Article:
Tuesday, March 08, 2011

Books into Movies

In line with Not Marion’s post two weeks ago, I have been anticipating a few movies by reading (or re-reading) some of the books destined for the screen in the near future. But one book I will have no need to re-read before seeing the movie is Jane Eyre, by Charlotte Bronte; I was obsessed with this gothic romance in my youth, and probably read it more than 15 times before the age of 20! I’m looking forward to seeing its latest incarnation on film, especially with Dame Judi Dench as Mrs. Fairfax.

I was planning on seeing I Am Number Four, based on the young adult science fiction novel by Pittacus Lore, but after reading both the book and the tepid reviews, I changed my mind. As an admitted sci fi purist, I felt there was not enough world building or back story in the book to explain characters and events, though teens may be happy enough with leading man Alex Pettyfer to disregard any movie defects—“Move over, Robert Pattinson!” was how one critic began his review. (Pettyfer is a busy guy—he is also starring in another recent YA book-into-movie release: Beastly, by Alex Flinn.) Speaking of back story: Pittacus Lore is a pen name for two collaborating authors, Jobie Hughes and James Frey. If that second name sounds familiar, it’s because Frey had a huge success with A Million Little Pieces, an autobiographical account of his struggles with addiction that later turned out to be fictionalized.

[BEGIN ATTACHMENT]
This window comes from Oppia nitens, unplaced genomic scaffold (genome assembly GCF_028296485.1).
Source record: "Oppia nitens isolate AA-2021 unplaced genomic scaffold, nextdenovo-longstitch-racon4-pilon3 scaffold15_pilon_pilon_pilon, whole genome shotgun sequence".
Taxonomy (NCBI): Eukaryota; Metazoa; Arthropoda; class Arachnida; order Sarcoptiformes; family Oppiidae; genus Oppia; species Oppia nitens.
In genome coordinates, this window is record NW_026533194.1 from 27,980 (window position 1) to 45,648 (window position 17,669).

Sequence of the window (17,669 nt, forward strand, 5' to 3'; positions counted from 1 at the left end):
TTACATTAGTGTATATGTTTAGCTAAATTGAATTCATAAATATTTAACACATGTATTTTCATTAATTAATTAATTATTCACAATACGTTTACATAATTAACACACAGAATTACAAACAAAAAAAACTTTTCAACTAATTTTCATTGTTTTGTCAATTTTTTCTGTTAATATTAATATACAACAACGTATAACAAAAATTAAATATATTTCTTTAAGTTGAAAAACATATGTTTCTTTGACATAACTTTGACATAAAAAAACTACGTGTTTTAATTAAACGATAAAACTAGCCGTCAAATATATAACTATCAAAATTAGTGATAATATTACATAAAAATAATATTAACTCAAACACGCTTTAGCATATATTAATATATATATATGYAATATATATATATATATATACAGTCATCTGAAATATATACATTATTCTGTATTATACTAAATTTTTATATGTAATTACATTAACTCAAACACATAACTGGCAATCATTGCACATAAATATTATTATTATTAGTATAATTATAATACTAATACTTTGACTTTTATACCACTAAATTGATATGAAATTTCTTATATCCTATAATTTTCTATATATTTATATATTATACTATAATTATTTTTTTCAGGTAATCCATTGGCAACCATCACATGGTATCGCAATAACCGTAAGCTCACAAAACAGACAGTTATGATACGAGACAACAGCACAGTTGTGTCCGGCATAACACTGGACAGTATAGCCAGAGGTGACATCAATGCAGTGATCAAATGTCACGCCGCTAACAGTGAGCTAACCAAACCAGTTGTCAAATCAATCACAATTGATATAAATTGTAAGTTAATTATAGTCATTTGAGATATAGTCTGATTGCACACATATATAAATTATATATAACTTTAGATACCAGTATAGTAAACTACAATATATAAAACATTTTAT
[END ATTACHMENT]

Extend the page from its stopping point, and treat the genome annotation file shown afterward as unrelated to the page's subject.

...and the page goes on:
One book I did recently revisit was Michael Connelly’s The Lincoln Lawyer. I have always been a Connelly fan, reading all of his books as they come out, and I can visualize this book’s easy transition into film. Matthew McConaughey will be a great Mickey Haller—charming and cynical from years of defending guilty clients and aghast at the possibility of failing to recognize innocence—or evil—when he sees it. I also enjoyed Connelly’s most recent book, The Reversal, which features Haller lawyering on the prosecution side of the courtroom. And Connelly’s fourth legal thriller with Haller in the starring role, The Fifth Witness, comes out next month! In a story “ripped from the headlines,” as they say, a woman Mickey was representing in a suit against the bank attempting to foreclose on her mortgage is accused of killing the bank official in charge of foreclosures. Good stuff.

Look for more books at the Central Library that have been/will be made into movies—one display in the adult section, and one in the teen section—and check them out! Because despite our love affair with the movies, you must admit that usually the book IS better…

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